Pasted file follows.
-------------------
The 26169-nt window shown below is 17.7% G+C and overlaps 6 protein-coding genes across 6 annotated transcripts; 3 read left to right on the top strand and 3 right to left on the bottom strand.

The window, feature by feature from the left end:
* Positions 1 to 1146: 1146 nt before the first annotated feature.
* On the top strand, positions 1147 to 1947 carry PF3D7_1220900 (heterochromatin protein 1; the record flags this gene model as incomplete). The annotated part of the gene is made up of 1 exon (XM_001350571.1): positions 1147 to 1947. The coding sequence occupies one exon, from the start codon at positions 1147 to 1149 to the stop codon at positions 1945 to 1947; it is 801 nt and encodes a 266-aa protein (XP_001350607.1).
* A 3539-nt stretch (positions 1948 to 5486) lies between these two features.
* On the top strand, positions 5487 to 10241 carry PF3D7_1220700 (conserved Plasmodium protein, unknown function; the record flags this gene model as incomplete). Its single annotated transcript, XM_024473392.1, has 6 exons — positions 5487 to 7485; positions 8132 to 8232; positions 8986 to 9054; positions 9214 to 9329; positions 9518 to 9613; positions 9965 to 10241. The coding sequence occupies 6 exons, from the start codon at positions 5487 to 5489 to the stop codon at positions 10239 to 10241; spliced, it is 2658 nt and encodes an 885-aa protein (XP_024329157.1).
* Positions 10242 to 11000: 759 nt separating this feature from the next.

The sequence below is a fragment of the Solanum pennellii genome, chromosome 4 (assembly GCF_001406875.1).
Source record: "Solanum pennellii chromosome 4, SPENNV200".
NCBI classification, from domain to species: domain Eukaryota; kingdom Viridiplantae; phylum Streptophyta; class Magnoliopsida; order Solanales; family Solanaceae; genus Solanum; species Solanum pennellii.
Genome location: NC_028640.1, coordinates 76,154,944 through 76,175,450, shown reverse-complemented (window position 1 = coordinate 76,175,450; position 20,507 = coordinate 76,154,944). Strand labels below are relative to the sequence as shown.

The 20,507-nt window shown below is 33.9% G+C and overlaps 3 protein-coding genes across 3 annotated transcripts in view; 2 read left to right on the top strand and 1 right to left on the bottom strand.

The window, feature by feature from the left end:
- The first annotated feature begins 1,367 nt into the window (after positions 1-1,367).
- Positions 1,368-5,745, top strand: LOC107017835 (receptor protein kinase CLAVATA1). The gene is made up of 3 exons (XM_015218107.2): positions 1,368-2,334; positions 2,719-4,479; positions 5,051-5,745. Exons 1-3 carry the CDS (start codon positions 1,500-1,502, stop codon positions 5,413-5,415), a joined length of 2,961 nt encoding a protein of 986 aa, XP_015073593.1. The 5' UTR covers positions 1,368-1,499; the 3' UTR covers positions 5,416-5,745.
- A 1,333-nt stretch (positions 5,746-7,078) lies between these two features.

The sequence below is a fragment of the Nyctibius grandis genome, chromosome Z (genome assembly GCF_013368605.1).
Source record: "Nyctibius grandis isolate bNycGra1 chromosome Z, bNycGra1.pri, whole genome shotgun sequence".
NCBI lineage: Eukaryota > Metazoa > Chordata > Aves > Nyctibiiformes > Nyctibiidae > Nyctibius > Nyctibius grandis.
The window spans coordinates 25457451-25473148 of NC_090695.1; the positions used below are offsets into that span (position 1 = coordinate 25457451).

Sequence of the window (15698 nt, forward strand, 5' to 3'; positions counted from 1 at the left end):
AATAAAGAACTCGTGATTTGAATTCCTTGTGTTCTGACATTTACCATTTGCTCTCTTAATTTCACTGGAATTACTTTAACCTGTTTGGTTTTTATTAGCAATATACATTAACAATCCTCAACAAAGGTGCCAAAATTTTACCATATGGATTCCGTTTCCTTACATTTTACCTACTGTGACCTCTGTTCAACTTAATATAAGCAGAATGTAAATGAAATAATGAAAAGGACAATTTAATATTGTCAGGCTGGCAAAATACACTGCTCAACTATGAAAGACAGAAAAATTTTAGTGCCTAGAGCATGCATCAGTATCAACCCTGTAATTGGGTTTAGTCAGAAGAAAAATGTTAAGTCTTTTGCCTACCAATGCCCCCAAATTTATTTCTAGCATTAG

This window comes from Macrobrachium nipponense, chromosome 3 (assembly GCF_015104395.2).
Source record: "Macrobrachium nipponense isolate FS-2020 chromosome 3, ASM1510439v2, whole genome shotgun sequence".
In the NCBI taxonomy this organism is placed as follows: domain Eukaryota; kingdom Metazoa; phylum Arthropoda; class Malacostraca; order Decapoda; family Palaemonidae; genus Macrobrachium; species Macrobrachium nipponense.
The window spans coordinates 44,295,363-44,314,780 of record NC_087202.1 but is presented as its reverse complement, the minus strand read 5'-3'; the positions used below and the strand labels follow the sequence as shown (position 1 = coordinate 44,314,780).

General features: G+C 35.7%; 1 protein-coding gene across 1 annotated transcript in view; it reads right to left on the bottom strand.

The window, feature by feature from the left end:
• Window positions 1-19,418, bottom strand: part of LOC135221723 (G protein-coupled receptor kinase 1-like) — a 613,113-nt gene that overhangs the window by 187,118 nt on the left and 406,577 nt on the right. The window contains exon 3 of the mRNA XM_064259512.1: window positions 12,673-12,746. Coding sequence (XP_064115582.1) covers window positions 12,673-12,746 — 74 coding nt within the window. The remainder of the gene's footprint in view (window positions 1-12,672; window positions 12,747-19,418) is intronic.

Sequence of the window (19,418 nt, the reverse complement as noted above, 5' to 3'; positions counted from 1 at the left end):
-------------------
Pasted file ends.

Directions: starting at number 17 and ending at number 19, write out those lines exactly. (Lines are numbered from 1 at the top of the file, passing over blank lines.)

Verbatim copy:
The sequence below is a fragment of the Nyctibius grandis genome, chromosome Z (genome assembly GCF_013368605.1).
Source record: "Nyctibius grandis isolate bNycGra1 chromosome Z, bNycGra1.pri, whole genome shotgun sequence".
NCBI lineage: Eukaryota > Metazoa > Chordata > Aves > Nyctibiiformes > Nyctibiidae > Nyctibius > Nyctibius grandis.